Make Architecture



3 Hold my pen while I shut down the waterjet cutter


This week’s design is a pen holder constructed out of press-fit 1/8″ aluminum pieces. The main body of the pen holder is made by stacking (24) pieces, each featuring (10) 10mm holes and 1/8″ wide tabs, into a single column held together by two collars. By tapping a screw into the top of each leg, the pen holder becomes hinged, and can be fastened to a wall as well as placed on a desk. A cross-brace piece locks the legs together with u-shaped collars.

Cut File

I proceed to lay out the cut file in the same way I would a lasercut sheet – I packed everything as close together, and as close to the edge of the sheet as I could. As can be seen in the above image, I did not give enough of a clear border around the aluminum to allow my sheet to be cut without repositioning the clamps. As I found out, repositioning clamps contributes to inaccuracies in cutting. Perhaps not to the extent that the water cylinder shearing in half contributes to inaccuracies in cutting, but every bit does help. As I found out, the waterjet process is much more controllable – and therefore much more sensitive – to the lasercut process.

The session was cut short when it was determined that something mechanical was malfunctioning in the waterjet machine. Of the pieces that were cut, the broken/unusable piece to usable piece ratio was about 2:1. This was subsequently attributed to the water cylinder having been sheared in half, but mistakes on my part in the course of laying out my cut file also became evident.

Specifically, these were:

* I did not leave a 1-2″ border clear around the cut sheet edge

* Too many small pieces (ie pieces cut out of larger contiguous pieces) resulted in sheet vibration, further reducing cut accuracy

* Automatic tool path was not able to consistently, accurately establish a tool path along the outside edge of cut lines. Due to time contraints, I did not manually alter the tool paths.

The gory mess:

Lessons learned:

*Leave a 1-2″ border around the edge of each cut sheet

*On sheets with many pieces, and/or with many cutouts within contiguous pieces, it helps to not cut everything at once. Break up one cut sheet into several cut sheets. This helps with reducing the amount of sheet vibration that occurs when making many minute cuts. By breaking up large files into manageable pieces, it also affords one a greater degree of control to manually establish approach/cut paths.


Leave a Reply

Fill in your details below or click an icon to log in: Logo

You are commenting using your account. Log Out /  Change )

Google+ photo

You are commenting using your Google+ account. Log Out /  Change )

Twitter picture

You are commenting using your Twitter account. Log Out /  Change )

Facebook photo

You are commenting using your Facebook account. Log Out /  Change )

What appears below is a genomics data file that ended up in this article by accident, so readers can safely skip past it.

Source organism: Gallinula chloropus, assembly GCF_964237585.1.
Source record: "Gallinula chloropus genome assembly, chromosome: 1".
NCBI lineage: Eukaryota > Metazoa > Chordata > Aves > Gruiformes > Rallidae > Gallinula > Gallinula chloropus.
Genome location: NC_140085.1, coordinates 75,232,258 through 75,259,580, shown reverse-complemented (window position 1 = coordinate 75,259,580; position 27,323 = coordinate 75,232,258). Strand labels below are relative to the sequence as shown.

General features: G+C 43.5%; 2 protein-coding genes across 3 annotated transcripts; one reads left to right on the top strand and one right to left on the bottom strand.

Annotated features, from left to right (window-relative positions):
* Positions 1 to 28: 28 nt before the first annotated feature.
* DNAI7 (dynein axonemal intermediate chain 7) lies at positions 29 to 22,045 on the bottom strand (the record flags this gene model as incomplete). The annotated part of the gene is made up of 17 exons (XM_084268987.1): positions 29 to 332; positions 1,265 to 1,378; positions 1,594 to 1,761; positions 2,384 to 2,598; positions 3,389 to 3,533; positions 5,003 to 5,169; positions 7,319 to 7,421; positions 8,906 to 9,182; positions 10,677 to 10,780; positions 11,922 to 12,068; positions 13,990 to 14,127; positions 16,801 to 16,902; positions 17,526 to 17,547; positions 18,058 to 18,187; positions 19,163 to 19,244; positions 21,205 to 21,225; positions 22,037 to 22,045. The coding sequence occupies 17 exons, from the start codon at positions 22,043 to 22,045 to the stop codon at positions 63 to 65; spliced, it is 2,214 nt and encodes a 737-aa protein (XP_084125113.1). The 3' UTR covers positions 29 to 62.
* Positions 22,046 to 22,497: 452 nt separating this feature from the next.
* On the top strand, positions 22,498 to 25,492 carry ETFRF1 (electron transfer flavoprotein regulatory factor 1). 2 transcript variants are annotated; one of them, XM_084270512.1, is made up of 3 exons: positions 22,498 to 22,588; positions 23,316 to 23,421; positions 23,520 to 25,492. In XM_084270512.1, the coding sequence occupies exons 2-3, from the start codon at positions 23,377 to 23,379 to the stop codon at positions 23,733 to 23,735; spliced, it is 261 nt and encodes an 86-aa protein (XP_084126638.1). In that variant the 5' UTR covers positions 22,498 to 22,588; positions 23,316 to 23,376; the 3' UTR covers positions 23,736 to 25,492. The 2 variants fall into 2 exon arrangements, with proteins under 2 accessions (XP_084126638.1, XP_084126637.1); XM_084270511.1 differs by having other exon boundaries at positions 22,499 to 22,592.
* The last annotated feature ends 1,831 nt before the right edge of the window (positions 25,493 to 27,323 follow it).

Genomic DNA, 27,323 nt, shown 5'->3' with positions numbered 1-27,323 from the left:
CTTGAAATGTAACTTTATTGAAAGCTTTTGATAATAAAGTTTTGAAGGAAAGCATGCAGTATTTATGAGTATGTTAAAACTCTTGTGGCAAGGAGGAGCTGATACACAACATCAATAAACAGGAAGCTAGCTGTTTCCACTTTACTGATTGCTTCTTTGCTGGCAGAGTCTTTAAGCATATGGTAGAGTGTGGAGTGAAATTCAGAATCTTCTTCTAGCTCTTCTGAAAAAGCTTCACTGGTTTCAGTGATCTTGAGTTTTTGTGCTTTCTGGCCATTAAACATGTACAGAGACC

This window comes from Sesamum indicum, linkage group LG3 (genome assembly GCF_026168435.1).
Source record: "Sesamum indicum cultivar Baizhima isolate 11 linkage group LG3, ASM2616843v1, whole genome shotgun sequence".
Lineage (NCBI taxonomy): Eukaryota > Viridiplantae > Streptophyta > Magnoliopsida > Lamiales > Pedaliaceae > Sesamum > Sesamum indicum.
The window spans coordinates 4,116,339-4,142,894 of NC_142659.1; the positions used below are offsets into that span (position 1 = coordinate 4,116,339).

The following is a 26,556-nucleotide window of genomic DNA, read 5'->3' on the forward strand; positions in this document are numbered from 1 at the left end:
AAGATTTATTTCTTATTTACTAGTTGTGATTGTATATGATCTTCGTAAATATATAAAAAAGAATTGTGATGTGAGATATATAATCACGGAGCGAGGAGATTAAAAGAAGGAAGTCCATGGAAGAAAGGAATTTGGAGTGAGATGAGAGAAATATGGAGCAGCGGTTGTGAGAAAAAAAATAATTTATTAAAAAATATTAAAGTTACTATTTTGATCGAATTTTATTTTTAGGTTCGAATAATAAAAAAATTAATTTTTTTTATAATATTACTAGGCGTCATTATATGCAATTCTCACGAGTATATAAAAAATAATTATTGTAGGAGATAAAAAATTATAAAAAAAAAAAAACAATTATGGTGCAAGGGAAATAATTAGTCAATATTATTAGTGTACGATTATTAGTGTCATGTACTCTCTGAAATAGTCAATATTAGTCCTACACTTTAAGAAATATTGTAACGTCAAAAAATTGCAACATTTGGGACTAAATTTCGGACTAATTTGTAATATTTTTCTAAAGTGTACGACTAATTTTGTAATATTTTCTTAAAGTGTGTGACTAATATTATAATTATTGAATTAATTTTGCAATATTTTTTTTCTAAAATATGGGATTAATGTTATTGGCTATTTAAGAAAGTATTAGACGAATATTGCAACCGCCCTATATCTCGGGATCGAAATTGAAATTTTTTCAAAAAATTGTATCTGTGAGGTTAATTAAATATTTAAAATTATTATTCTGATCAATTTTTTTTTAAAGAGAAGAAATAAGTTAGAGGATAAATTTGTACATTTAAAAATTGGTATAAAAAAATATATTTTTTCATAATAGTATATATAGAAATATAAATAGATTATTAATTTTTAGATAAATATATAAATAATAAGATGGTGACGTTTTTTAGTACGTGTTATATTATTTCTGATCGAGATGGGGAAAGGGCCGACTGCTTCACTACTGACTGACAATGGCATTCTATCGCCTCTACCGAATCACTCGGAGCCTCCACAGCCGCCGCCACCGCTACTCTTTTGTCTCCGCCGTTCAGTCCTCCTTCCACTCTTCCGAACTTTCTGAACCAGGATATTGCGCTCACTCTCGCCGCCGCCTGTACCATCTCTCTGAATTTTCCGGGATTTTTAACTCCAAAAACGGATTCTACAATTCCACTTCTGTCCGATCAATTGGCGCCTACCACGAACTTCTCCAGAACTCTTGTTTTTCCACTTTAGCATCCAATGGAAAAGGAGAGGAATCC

Connecting to %s


Instructor: Nick Gelpi TA: Skylar Tibbits TA: Varvara Toulkeridou
Class Times, Monday, 1-4pm - room 5-216
4.184 is an intensive introduction to methods of making explored through a wide range of brief but focused 1-week exercises. We'll engage the real and leave behind representation in the focused context of this class gaining skills for utilizing a range of fabrication machines and technologies from lasercutting, waterjet, 3D printing, welding, formworking-molding, casting, gears, joints and composites.
In this workshop we'll constrain ourselves to the territory of the 1:1. Students will represent architectural constructions at full scale and develop a more intimate relationship with technology by engaging the tools and techniques that empower us. We will gain access to the most cutting edge machines and technologies in the MARS lab at the Center for Bits and Atoms.
The second layer of information for this course will be to look at a series of case studies in which construction methods and technologies have played a dominant role in the design process .
Over the past 20 years, architects have focused on the technology of representation to create new ideas of what architecture could be. Looking back today, much of that research failed to substantially change the way we design buildings by focusing on apriori formal configurations. This class makes the contention that this failure comes from a lack of considerations of the potentials within fabrication knowledge. We look to the future of what building might become, given the expanded palette of personalize-able technologies available to us as architects. Students will participate in curious technological and material investigations, to discover the potentials, known and unknown, for these various technologies.
The sub-disciplines of what's drawn and what's built have been compartmentalized and disassociated as the representational tools of architecture have distanced themselves from the techniques of making. At the same time the technologies for “making” in architecture have provided us with new possibilities for reinventing how we translate into reality, the immaterial representations of architecture.


%d bloggers like this: